85th AMS Annual Meeting

Thursday, 13 January 2005: 8:30 AM
What is causing the decline in coastal rainfall in eastern Australia?
Jozef Syktus, Queensland Centre for Climate Applications, Indooroopilly, Queensland, Australia
The relative contribution of historical stratospheric ozone depletion and historical increases in atmospheric CO2 concentration has been assessed using the CSIRO T63/L18 AGCM. This model experiments are part of the Climate of the 20th Century (C20C) Project, where an extensive suite of experiments where undertaken. The CSIRO T63/L18 AGCM experiment used HadISST 1.1 sea surface temperature and sea ice datasets for period 1871 to 2003, with solar variability, increasing concentration of CO2 and depletion of stratospheric ozone included according to the C20C project guidelines. The preliminary analyses of the model results showed a good agreement between observed (ERA40) and simulated mean sea level pressure (MSLP) trends for period 1971 to 2003. Both the observed and simulated data demonstrated a decline in MSLP at high latitudes within the Southern Hemisphere and corresponding increase in the Southern Hemisphere mid-latitudes. In both cases a characteristic wave number three patterns is present in trend data at mid-latitudes. The resultant analyses suggest that stratospheric ozone depletion had the strongest contribution to the trend in MSLP distribution during all months, except for winter where the CO2 effect was strongest. The results also demonstrated that stratospheric ozone depletion had contributed strongly to the positive trend in the Southern Annular Mode. The analyses of simulated rainfall from these experiments indicated a strong impact of stratospheric ozone depletion and CO2 increase on the patterns summer rainfall (NDJFM period) distribution during the past decade in Australia. The impacts of increasing CO2 and ozone depletion on rainfall anomalies appear to be of opposite sign across many regions of globe and in particular eastern Australia and South Pacific Convergence Zone, with CO2 forcing resulting in increased summer rainfall, while ozone forcing led to rainfall decrease in eastern Australia.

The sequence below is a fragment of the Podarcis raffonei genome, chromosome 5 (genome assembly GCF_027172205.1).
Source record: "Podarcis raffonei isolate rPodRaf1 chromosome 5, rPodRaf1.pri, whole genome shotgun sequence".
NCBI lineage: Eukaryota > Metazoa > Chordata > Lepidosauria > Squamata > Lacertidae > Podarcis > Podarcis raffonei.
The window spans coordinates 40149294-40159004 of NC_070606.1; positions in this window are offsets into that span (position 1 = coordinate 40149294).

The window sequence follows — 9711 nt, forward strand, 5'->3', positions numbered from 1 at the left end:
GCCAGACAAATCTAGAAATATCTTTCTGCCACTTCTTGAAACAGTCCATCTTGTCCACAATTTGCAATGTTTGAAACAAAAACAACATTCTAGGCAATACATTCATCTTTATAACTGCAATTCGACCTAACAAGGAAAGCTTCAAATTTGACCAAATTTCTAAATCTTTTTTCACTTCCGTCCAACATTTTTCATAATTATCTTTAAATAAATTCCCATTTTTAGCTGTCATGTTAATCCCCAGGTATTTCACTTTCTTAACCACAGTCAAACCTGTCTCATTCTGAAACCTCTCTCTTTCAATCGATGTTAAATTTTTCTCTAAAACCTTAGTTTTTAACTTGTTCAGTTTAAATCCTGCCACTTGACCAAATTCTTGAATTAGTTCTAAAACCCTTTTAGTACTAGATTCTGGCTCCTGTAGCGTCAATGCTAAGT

The observed drying trends in eastern Australia and positive rainfall anomalies in NW Australia over the past decade are best explained by the combination of SST, solar, CO2 and ozone forcing in the ensemble of model simulations. Overall the stratospheric ozone depletion has been the decisive agent in maintaining the persistent drought conditions in eastern Australia during the past decade. These conditions have resulted in widespread water use restrictions in almost all major urban areas of eastern Australia in recent years. This new findings have far reaching implications for future options for population growth in coastal eastern Australia.

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